Psychology professor Adam Goodie and Computer Science Professor Prashant Doshi have been awarded a $107,717 one-year grant by the National Science Foundation under its Rapid Response Research (RAPID) program for their research titled "Evacuate or not? Modeling the decision making of individuals in impending disaster areas." Great work, Adam and Prashant! Continue reading below for an abstract of their research.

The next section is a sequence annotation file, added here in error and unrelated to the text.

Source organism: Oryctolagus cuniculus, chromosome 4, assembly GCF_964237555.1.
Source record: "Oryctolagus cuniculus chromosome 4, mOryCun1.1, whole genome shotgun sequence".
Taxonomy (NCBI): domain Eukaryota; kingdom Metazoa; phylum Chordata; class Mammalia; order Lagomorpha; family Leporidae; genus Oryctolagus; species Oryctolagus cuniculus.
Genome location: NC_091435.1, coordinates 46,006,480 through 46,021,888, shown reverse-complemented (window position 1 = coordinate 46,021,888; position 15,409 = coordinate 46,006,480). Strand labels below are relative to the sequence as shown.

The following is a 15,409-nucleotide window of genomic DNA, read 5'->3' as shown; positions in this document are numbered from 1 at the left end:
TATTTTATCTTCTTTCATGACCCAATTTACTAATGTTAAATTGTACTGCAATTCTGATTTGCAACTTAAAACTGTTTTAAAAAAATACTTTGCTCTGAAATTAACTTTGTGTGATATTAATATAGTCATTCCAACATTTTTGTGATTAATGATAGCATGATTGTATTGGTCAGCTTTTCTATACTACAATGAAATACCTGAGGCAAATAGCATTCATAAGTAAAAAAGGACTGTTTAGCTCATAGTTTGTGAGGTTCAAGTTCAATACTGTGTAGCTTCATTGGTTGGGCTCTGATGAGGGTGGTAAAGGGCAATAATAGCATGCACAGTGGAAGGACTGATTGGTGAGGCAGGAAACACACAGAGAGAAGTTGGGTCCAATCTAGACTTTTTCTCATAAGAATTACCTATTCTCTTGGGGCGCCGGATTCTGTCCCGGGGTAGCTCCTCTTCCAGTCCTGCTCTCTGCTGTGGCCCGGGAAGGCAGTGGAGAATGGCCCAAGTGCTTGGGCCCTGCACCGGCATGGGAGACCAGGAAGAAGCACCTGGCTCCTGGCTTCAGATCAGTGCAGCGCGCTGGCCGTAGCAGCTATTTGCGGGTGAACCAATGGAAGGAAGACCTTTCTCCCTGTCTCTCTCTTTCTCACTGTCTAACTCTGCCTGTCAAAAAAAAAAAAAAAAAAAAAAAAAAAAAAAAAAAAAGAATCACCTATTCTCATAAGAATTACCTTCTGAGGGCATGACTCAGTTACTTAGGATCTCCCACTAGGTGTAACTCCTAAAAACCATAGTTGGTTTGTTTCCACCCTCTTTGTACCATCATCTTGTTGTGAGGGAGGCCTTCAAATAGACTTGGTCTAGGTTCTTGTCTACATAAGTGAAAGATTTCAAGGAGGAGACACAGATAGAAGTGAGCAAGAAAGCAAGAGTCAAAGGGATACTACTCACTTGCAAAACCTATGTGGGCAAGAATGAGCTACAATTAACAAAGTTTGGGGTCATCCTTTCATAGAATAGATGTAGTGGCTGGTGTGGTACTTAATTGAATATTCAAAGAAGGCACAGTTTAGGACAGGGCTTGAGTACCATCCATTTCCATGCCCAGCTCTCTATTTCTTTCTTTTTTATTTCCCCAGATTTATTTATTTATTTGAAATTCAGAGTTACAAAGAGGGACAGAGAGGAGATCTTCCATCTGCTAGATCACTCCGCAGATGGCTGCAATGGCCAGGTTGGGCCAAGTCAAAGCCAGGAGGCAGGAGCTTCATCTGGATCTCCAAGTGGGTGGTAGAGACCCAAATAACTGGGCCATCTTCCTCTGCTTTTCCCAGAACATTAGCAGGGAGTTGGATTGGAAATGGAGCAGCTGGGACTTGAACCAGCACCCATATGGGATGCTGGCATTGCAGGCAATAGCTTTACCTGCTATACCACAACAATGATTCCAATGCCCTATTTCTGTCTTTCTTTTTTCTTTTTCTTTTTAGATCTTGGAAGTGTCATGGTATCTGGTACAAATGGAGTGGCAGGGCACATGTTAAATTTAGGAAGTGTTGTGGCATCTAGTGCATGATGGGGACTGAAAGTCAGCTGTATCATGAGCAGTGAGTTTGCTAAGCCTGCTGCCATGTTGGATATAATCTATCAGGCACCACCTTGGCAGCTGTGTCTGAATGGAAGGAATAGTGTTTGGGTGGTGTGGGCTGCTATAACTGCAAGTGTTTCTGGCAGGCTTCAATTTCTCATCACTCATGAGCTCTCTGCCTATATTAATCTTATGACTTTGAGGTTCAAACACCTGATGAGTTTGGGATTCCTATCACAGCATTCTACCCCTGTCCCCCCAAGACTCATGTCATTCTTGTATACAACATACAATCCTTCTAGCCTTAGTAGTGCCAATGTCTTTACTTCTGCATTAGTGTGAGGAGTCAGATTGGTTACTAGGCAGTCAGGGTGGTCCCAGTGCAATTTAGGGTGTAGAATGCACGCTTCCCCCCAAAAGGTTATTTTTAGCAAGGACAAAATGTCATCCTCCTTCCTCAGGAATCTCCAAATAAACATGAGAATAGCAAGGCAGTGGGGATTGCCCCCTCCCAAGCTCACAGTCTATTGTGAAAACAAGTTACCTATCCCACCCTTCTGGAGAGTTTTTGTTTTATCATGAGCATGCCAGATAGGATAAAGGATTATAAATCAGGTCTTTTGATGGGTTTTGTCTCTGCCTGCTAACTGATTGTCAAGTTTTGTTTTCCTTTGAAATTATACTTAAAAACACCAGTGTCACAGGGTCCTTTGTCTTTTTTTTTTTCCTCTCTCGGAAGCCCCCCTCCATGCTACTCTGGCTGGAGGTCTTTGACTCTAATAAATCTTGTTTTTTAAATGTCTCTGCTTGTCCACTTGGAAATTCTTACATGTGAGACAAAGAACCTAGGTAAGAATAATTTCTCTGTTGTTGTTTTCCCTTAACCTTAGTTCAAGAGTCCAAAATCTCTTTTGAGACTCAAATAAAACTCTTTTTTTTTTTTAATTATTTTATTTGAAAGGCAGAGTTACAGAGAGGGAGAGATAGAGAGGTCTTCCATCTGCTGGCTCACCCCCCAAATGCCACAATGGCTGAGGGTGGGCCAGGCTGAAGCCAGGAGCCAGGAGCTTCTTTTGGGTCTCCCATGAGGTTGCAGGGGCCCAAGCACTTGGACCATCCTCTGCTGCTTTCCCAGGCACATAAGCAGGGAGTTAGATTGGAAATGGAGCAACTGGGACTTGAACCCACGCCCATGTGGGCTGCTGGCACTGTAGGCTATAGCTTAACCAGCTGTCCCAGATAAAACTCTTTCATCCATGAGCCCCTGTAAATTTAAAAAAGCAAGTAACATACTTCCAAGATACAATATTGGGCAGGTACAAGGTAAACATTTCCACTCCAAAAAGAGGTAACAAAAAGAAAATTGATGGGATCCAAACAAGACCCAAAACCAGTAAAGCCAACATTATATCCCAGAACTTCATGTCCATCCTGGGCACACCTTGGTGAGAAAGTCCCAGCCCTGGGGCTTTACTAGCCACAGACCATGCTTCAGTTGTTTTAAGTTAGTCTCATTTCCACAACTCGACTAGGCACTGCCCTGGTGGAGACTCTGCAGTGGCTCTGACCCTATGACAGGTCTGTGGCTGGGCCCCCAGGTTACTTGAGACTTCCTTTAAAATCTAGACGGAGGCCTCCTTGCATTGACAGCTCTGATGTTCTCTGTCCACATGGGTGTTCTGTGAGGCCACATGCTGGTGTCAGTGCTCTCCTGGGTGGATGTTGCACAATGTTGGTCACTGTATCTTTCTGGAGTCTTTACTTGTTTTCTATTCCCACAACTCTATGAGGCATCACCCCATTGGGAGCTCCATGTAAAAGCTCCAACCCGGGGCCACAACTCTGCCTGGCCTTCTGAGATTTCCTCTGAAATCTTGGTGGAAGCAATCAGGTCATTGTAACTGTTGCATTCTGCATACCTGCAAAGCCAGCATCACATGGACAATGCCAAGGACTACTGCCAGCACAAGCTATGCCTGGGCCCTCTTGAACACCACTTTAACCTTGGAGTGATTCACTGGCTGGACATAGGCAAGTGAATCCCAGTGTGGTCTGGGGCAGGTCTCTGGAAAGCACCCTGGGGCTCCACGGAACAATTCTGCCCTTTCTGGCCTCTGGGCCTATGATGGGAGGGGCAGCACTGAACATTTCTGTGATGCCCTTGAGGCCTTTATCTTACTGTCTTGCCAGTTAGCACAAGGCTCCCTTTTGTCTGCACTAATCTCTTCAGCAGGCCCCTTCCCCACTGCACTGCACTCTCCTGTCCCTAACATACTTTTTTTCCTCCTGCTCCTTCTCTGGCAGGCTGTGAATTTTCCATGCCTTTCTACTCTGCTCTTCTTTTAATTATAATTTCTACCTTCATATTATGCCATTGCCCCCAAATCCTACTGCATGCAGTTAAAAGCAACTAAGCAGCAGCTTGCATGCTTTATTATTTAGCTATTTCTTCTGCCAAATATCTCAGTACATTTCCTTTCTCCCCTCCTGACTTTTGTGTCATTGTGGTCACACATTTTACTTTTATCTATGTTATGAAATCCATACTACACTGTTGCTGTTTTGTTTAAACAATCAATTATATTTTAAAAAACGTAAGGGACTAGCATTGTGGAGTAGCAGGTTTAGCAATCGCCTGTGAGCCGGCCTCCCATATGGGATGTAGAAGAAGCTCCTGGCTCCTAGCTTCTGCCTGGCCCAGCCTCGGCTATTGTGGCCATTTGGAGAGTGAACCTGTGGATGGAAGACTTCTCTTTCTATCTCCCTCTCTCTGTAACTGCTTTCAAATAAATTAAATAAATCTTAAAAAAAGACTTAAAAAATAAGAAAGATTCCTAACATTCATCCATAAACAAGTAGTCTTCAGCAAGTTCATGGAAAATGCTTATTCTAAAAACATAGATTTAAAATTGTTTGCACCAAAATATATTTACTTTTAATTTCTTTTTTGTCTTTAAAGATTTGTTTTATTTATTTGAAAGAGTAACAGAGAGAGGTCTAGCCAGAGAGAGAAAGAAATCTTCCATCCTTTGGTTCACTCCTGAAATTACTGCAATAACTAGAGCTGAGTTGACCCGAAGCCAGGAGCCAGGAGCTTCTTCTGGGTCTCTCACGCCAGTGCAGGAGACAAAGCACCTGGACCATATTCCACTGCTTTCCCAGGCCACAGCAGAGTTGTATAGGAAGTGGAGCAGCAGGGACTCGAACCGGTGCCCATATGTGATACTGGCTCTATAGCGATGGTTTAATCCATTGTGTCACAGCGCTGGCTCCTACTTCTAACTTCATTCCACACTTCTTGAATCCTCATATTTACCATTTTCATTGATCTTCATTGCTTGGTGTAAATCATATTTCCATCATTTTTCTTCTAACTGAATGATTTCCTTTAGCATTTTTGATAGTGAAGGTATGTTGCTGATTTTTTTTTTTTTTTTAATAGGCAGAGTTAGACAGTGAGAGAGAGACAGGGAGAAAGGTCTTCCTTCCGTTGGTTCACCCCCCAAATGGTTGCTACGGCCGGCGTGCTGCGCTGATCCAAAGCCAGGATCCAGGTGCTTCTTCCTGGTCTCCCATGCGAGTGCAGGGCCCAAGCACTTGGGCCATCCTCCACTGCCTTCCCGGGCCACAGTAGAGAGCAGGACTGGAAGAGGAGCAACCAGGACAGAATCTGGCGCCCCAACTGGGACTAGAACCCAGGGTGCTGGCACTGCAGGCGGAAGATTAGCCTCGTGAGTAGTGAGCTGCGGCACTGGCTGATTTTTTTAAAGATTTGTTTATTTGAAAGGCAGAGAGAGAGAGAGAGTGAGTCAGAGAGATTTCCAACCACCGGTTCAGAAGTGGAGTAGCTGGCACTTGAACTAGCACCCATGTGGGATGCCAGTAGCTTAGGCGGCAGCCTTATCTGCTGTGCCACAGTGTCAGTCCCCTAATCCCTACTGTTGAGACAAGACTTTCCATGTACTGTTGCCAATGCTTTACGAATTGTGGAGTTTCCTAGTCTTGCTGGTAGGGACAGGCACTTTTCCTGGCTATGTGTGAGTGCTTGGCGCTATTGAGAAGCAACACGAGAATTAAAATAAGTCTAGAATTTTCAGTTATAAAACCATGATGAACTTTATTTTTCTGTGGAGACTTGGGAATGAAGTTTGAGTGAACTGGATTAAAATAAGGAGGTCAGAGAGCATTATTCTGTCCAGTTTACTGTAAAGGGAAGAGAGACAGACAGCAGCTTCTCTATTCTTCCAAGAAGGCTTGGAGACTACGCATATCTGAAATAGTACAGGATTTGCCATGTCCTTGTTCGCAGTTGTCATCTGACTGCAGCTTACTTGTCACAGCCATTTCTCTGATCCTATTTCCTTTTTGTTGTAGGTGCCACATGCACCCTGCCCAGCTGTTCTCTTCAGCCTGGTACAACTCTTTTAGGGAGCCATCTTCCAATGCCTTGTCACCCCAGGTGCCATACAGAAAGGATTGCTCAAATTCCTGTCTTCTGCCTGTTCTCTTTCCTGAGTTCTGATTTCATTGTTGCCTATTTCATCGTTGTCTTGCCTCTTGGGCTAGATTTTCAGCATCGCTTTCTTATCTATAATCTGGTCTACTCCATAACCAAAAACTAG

The category 4 hurricane is approaching. Should a potentially affected individual follow the official orders and evacuate, or stay in place? Millions of individuals situated in vulnerable areas face this grave question as imminent disaster threatens. Many choose to leave, whereas some do not. Those individuals who choose to stay put have ostensibly made a sub-rational decision, with serious ramifications both for themselves and for first responders and other officials charged with serving them. Yet, numerous interviews with such persons clearly convey their conviction in having made the right choice. This RAPID project will identify the variables that significantly influence the decision making of individuals in impending disaster areas, and it will contribute to our understanding of how the variables are utilized differently by different individuals. These insights will help to build new computational models of the individual’s decision making under uncertainty, in extreme situations such as hurricanes and other natural disasters. The focus disasters will be the impacts of Hurricane Harvey on the Texas coast and Hurricane Irma on Florida and Georgia. The time-sensitive nature of potentially useful data makes its collection urgent. The insights and predictions generated by this systematic data-driven investigation could have significant impact on government and society. It could augment evacuation efforts with actions on the ground that target those most likely to ignore official recommendations. Furthermore, such modeling will likely help relief-and-rescue efforts to better coordinate and provide faster relief with better precision. Outcomes from this research will be integrated into the classroom instruction of courses taught by the PIs, which will provide students with exposure to how decision-making science can have real-world impact even under the most extreme circumstances.